Bernie Sanders’ and Ben Carson’s campaigns are making bold and effective statements. They have both shown that it is possible to run a serious campaign without receiving big money from corporate interests. They have used grassroots movements to build campaigns that better represent the democratic process of the United States’ elections.

As money is poured into the nation’s elections that appear to be determined by the candidate’s ability to raise money, it becomes more important for Americans to understand how candidates are being supported. Are they receiving money from wealthy donors, or from passionate everyday voters? It is not wrong for businesses and wealthy Americans to financially support candidates with similar ideals to their own, but a voter should ensure that the donations are not affecting the ideals of the candidate. In order to properly judge a campaign, it becomes increasingly important for an educated voter to know where the money comes from.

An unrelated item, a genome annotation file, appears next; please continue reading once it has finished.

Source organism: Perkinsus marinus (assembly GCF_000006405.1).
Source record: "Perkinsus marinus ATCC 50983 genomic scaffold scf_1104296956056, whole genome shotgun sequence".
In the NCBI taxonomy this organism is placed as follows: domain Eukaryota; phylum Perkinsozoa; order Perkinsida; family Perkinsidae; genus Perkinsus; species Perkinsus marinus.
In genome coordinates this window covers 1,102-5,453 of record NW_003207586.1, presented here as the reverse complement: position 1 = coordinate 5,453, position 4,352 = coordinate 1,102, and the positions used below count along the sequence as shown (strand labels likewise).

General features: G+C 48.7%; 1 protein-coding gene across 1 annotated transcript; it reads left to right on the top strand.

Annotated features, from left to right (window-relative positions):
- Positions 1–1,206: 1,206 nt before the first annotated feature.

Dig Deeper

Interested in seeing where candidates’ money comes from? Check out the FEC’s website or The Center For Responsive Politics for interactive maps, charts, and lists on donors and donations.

About the Author
  • Jonathan Beltman, who was originally from Pella, studied both History and Political Science at Dordt and was an active member of both political clubs on campus.

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  1. Great article! I feel so much hope, pride, togetherness, and confidence in my country when the 99% can come together in a movement backing a candidate who refuses to serve Mammon.